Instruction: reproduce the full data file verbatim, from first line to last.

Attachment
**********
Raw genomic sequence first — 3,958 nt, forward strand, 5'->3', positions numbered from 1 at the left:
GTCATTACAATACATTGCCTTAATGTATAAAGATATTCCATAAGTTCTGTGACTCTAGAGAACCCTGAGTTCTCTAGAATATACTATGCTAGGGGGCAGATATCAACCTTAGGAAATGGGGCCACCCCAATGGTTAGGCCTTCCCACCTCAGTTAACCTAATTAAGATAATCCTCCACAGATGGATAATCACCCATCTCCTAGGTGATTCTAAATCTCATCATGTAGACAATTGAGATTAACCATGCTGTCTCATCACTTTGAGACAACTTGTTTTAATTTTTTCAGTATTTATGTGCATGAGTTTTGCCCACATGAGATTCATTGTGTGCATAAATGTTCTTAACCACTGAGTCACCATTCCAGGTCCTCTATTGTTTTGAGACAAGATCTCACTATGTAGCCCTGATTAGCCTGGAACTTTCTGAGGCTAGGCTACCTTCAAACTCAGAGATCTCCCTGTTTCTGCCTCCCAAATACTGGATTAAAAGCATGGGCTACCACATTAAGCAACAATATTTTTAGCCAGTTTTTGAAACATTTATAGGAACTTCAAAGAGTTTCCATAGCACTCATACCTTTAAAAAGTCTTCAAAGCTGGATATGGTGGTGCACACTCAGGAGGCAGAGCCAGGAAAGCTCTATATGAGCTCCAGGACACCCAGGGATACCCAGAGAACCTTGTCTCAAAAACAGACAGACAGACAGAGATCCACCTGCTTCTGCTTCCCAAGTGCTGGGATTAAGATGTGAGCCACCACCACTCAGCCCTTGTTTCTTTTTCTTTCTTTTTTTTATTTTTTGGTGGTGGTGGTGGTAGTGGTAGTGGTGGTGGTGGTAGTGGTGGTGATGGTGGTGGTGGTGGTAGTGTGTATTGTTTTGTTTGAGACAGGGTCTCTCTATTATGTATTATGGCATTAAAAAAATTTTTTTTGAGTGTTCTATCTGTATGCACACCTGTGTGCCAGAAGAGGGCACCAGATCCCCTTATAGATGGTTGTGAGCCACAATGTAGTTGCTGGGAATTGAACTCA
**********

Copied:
Raw genomic sequence first — 3,958 nt, forward strand, 5'->3', positions numbered from 1 at the left:
GTCATTACAATACATTGCCTTAATGTATAAAGATATTCCATAAGTTCTGTGACTCTAGAGAACCCTGAGTTCTCTAGAATATACTATGCTAGGGGGCAGATATCAACCTTAGGAAATGGGGCCACCCCAATGGTTAGGCCTTCCCACCTCAGTTAACCTAATTAAGATAATCCTCCACAGATGGATAATCACCCATCTCCTAGGTGATTCTAAATCTCATCATGTAGACAATTGAGATTAACCATGCTGTCTCATCACTTTGAGACAACTTGTTTTAATTTTTTCAGTATTTATGTGCATGAGTTTTGCCCACATGAGATTCATTGTGTGCATAAATGTTCTTAACCACTGAGTCACCATTCCAGGTCCTCTATTGTTTTGAGACAAGATCTCACTATGTAGCCCTGATTAGCCTGGAACTTTCTGAGGCTAGGCTACCTTCAAACTCAGAGATCTCCCTGTTTCTGCCTCCCAAATACTGGATTAAAAGCATGGGCTACCACATTAAGCAACAATATTTTTAGCCAGTTTTTGAAACATTTATAGGAACTTCAAAGAGTTTCCATAGCACTCATACCTTTAAAAAGTCTTCAAAGCTGGATATGGTGGTGCACACTCAGGAGGCAGAGCCAGGAAAGCTCTATATGAGCTCCAGGACACCCAGGGATACCCAGAGAACCTTGTCTCAAAAACAGACAGACAGACAGAGATCCACCTGCTTCTGCTTCCCAAGTGCTGGGATTAAGATGTGAGCCACCACCACTCAGCCCTTGTTTCTTTTTCTTTCTTTTTTTTATTTTTTGGTGGTGGTGGTGGTAGTGGTAGTGGTGGTGGTGGTAGTGGTGGTGATGGTGGTGGTGGTGGTAGTGTGTATTGTTTTGTTTGAGACAGGGTCTCTCTATTATGTATTATGGCATTAAAAAAATTTTTTTTGAGTGTTCTATCTGTATGCACACCTGTGTGCCAGAAGAGGGCACCAGATCCCCTTATAGATGGTTGTGAGCCACAATGTAGTTGCTGGGAATTGAACTCA